More than half of Texas state agency mission-critical systems are outdated and in need of replacement or upgrade, according to a new report issued by the Texas Department of Information Resources (DIR).
Released on Oct. 1, the Legacy Systems Study revealed that many of the hardware and software components supporting the Texas’ 4,130 business applications are considered “legacy” and no longer supported by vendors. The lack of support could expose the state to a higher degree of security risk and increased expense to address technical issues with the systems.
As a result, the DIR has identified a number of steps to fully modernize the technology infrastructure across all state agencies. One of the first moves should be a transition to cloud-based products and shared services, according to John Van Hoorn, director of enterprise solution services for the DIR.
“State of Texas applications in place today originated before many of these [cloud-based offerings] were considered stable, viable options,” Van Hoorn said. “With the aging inventory identified by the Legacy Systems Study, there is an opportunity for agencies to seriously consider these packaged solutions as an efficient path to modernization and consolidation.”
Other recommendations included in the report include:
The Legacy Systems Study was conducted over an 18-month period and was mandated by the Texas State Legislature through House Bill 2738. The measure required an evaluation of the state’s current technology status, excluding the systems operated by state colleges and universities and those agencies that are statutorily exempt from reporting information to the DIR.
Work started in June 2013, as the DIR developed a stakeholder engagement plan and worked with more than 85 agencies to collect data on their applications and IT systems. That took about a year, at which point the DIR and Gartner Consulting Services analyzed more than 13,000 physical and virtual servers, and 100,000 software products that support state services. Each agency was also queried about the business, technical, financial and architectural value of their business applications.
The process wasn’t easy, however. Van Hoorn said it was challenging for the agencies to gather and provide complete data on their hardware and software. Not every office had tools in place to collect the information. But the end result was beneficial for the DIR, as the assessment was a key component of the analysis work.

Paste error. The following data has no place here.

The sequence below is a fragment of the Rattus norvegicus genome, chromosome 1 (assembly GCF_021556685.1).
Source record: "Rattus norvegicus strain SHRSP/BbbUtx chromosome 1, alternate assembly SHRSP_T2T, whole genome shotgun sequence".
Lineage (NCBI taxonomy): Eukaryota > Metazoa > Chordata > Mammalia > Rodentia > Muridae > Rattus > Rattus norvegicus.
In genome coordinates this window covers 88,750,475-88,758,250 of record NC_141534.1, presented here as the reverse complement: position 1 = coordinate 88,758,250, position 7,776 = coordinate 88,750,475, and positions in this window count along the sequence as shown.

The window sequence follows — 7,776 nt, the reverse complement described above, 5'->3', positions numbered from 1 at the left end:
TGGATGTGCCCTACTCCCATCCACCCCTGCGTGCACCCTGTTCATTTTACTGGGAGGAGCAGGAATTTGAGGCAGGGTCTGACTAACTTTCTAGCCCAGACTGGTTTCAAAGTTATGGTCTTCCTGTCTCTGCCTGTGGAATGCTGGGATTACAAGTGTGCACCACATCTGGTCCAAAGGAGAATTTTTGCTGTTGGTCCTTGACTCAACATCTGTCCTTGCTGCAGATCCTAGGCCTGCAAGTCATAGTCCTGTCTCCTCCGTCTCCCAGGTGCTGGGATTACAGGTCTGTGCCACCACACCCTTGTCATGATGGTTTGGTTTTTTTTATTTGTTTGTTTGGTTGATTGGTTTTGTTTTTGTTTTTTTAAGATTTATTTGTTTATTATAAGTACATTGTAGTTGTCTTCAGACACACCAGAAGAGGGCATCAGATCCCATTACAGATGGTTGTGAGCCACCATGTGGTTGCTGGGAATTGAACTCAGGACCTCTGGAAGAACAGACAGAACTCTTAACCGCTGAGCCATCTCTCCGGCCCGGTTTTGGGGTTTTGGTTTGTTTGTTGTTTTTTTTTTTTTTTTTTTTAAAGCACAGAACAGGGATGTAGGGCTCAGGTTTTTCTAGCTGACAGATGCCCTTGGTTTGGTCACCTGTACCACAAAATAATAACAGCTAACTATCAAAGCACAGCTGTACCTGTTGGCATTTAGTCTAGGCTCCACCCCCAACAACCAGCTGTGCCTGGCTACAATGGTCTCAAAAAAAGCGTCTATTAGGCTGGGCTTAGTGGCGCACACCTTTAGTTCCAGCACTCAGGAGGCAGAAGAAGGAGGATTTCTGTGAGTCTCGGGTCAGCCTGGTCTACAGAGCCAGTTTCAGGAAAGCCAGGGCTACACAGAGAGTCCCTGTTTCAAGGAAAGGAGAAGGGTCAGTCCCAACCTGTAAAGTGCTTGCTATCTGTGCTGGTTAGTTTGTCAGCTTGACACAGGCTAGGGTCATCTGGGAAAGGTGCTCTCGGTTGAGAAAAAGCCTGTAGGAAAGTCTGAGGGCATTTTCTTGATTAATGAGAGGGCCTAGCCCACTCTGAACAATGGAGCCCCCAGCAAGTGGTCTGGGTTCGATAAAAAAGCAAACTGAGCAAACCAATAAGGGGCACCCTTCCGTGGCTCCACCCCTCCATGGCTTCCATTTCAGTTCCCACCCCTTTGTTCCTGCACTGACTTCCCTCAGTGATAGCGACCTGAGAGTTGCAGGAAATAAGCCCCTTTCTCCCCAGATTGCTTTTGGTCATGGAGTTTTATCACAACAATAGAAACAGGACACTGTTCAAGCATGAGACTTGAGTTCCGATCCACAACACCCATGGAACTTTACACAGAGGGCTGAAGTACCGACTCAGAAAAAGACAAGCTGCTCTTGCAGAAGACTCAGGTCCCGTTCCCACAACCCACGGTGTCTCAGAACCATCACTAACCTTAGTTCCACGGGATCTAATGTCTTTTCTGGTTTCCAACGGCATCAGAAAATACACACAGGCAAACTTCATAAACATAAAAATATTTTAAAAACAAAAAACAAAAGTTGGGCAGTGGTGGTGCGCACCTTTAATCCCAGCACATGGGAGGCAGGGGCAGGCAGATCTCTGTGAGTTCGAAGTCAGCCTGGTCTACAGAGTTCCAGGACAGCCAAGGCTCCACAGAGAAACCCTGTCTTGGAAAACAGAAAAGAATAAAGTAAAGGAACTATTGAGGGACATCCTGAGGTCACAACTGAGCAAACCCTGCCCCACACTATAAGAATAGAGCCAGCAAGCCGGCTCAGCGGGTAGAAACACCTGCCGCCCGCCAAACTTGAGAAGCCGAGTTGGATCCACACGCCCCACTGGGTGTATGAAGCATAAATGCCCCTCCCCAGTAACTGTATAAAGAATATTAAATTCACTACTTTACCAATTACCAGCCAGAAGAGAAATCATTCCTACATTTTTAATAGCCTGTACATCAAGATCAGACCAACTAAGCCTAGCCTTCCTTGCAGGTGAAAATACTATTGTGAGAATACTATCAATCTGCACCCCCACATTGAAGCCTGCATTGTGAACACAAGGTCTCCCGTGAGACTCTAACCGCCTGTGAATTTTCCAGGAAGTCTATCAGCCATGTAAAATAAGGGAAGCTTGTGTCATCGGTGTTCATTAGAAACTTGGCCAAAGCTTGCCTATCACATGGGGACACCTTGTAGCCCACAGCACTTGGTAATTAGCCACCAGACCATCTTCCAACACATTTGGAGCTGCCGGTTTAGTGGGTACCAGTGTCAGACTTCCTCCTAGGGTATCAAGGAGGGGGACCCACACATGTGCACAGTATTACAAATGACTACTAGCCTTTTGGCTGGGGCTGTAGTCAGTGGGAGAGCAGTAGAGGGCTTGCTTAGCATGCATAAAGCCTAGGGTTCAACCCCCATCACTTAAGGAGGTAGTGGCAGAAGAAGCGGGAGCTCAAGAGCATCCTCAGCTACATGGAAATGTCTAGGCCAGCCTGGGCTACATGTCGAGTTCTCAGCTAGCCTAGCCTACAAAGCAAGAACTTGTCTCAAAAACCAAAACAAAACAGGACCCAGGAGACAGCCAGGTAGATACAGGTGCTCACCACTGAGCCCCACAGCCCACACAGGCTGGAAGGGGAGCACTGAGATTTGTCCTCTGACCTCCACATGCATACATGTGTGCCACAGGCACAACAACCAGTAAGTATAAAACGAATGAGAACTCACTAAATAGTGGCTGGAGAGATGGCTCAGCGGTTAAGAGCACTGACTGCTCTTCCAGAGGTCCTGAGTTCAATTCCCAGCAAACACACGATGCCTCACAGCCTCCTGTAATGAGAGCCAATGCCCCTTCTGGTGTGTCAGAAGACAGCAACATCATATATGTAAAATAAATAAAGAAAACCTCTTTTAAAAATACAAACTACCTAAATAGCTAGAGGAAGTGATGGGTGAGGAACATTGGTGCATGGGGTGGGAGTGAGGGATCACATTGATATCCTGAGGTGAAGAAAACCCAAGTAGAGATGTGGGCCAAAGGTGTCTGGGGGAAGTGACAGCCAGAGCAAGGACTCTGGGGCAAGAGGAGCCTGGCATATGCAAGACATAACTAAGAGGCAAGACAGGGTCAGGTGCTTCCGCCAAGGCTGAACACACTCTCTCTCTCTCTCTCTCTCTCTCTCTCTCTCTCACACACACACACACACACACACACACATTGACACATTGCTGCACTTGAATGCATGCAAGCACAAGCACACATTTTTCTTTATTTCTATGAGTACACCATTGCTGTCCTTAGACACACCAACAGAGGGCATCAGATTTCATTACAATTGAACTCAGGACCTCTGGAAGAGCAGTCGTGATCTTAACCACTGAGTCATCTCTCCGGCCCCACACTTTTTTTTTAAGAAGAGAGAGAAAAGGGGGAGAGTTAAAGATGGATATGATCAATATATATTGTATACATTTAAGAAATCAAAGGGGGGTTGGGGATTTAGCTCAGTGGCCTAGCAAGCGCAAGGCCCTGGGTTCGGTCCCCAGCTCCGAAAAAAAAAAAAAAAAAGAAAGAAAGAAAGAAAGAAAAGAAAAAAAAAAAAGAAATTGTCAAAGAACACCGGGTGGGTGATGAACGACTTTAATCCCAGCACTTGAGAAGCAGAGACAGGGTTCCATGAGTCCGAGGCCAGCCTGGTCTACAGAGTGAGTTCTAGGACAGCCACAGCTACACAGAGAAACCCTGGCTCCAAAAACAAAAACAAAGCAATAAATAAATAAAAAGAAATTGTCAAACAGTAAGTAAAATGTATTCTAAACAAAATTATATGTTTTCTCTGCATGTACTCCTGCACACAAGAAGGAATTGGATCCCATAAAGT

“It merged hard facts with a business perspective, allowing us to weigh technical state, financial commitments, and business value – driving to options for remediation and recommendations for processes or tools that could improve the state’s IT service posture,” Van Hoorn said.
If state leaders and lawmakers move forward with the report’s recommendations, Van Hoorn cautioned that the changes will take time – years, not months. He explained that modernization has to address the cumulative effect of outdated and unsupported technology from the last several years.
Van Hoorn also noted that there are a number of competing priorities within an agency between the business and IT groups that make the need for fact-based decision-making about technology important. He encouraged business leaders within state agencies to partner with their tech counterparts to better understand how the choices they make in deployment can impact IT maintenance efforts.
Right now, a model for that communication between the parties doesn’t exist, Van Hoorn said, and it’ll take collaborative work from all parties and a committed vision from leadership to get there.
One of the low-hanging fruits that can be accomplished fairly rapidly is identifying where agencies can “start first” in terms of standardization. The Legacy Systems Study’s comparative analysis used a framework under the moniker of TIME – Tolerate, Invest, Migrate, Eliminate – to assist agencies in figuring out how to proceed with IT modernization.
“Ultimately the approaches must have a clear method of tracking and reporting on progress,” he said. “The activity is a cycle, and we must be able to manage the life cycle of all the state applications.”
Brian Heaton was a writer for Government Technology magazine from 2011 to mid-2015.